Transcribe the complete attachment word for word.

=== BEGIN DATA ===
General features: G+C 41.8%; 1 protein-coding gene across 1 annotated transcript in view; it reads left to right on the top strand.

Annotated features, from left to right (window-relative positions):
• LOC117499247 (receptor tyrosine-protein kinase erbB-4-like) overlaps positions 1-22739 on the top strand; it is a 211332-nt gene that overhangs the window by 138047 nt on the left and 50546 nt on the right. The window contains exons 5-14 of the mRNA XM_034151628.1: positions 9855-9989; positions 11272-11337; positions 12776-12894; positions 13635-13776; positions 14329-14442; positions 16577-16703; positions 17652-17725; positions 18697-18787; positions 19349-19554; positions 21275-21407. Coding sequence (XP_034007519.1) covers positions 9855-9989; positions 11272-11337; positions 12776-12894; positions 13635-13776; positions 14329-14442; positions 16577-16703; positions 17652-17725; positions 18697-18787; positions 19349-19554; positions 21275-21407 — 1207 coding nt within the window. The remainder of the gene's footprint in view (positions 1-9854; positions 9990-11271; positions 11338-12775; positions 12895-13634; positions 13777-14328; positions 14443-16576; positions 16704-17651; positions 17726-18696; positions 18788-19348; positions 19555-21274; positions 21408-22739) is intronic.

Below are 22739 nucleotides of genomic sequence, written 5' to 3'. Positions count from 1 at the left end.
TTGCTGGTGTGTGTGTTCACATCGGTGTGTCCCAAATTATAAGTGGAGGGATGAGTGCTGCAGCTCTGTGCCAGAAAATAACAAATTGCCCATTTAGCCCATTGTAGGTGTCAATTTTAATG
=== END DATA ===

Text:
General features: G+C 41.8%; 1 protein-coding gene across 1 annotated transcript in view; it reads left to right on the top strand.

Annotated features, from left to right (window-relative positions):
• LOC117499247 (receptor tyrosine-protein kinase erbB-4-like) overlaps positions 1-22739 on the top strand; it is a 211332-nt gene that overhangs the window by 138047 nt on the left and 50546 nt on the right. The window contains exons 5-14 of the mRNA XM_034151628.1: positions 9855-9989; positions 11272-11337; positions 12776-12894; positions 13635-13776; positions 14329-14442; positions 16577-16703; positions 17652-17725; positions 18697-18787; positions 19349-19554; positions 21275-21407. Coding sequence (XP_034007519.1) covers positions 9855-9989; positions 11272-11337; positions 12776-12894; positions 13635-13776; positions 14329-14442; positions 16577-16703; positions 17652-17725; positions 18697-18787; positions 19349-19554; positions 21275-21407 — 1207 coding nt within the window. The remainder of the gene's footprint in view (positions 1-9854; positions 9990-11271; positions 11338-12775; positions 12895-13634; positions 13777-14328; positions 14443-16576; positions 16704-17651; positions 17726-18696; positions 18788-19348; positions 19555-21274; positions 21408-22739) is intronic.

Below are 22739 nucleotides of genomic sequence, written 5' to 3'. Positions count from 1 at the left end.
TTGCTGGTGTGTGTGTTCACATCGGTGTGTCCCAAATTATAAGTGGAGGGATGAGTGCTGCAGCTCTGTGCCAGAAAATAACAAATTGCCCATTTAGCCCATTGTAGGTGTCAATTTTAATG